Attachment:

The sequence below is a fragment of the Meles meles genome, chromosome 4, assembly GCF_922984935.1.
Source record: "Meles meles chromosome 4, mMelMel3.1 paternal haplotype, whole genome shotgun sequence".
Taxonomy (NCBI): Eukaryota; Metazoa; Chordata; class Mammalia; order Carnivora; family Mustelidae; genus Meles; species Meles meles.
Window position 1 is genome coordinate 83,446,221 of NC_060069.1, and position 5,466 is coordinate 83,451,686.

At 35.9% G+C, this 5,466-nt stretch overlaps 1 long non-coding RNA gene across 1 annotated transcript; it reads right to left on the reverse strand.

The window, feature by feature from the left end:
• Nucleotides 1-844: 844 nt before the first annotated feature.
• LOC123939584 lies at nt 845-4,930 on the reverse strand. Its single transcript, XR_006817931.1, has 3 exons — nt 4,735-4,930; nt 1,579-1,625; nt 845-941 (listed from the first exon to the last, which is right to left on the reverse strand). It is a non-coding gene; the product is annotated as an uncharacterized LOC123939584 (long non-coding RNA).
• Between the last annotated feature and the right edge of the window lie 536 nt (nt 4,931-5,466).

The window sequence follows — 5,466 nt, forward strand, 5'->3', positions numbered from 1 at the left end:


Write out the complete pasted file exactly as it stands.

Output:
The sequence below is a fragment of the Meles meles genome, chromosome 4, assembly GCF_922984935.1.
Source record: "Meles meles chromosome 4, mMelMel3.1 paternal haplotype, whole genome shotgun sequence".
Taxonomy (NCBI): Eukaryota; Metazoa; Chordata; class Mammalia; order Carnivora; family Mustelidae; genus Meles; species Meles meles.
Window position 1 is genome coordinate 83,446,221 of NC_060069.1, and position 5,466 is coordinate 83,451,686.

At 35.9% G+C, this 5,466-nt stretch overlaps 1 long non-coding RNA gene across 1 annotated transcript; it reads right to left on the reverse strand.

The window, feature by feature from the left end:
• Nucleotides 1-844: 844 nt before the first annotated feature.
• LOC123939584 lies at nt 845-4,930 on the reverse strand. Its single transcript, XR_006817931.1, has 3 exons — nt 4,735-4,930; nt 1,579-1,625; nt 845-941 (listed from the first exon to the last, which is right to left on the reverse strand). It is a non-coding gene; the product is annotated as an uncharacterized LOC123939584 (long non-coding RNA).
• Between the last annotated feature and the right edge of the window lie 536 nt (nt 4,931-5,466).

The window sequence follows — 5,466 nt, forward strand, 5'->3', positions numbered from 1 at the left end: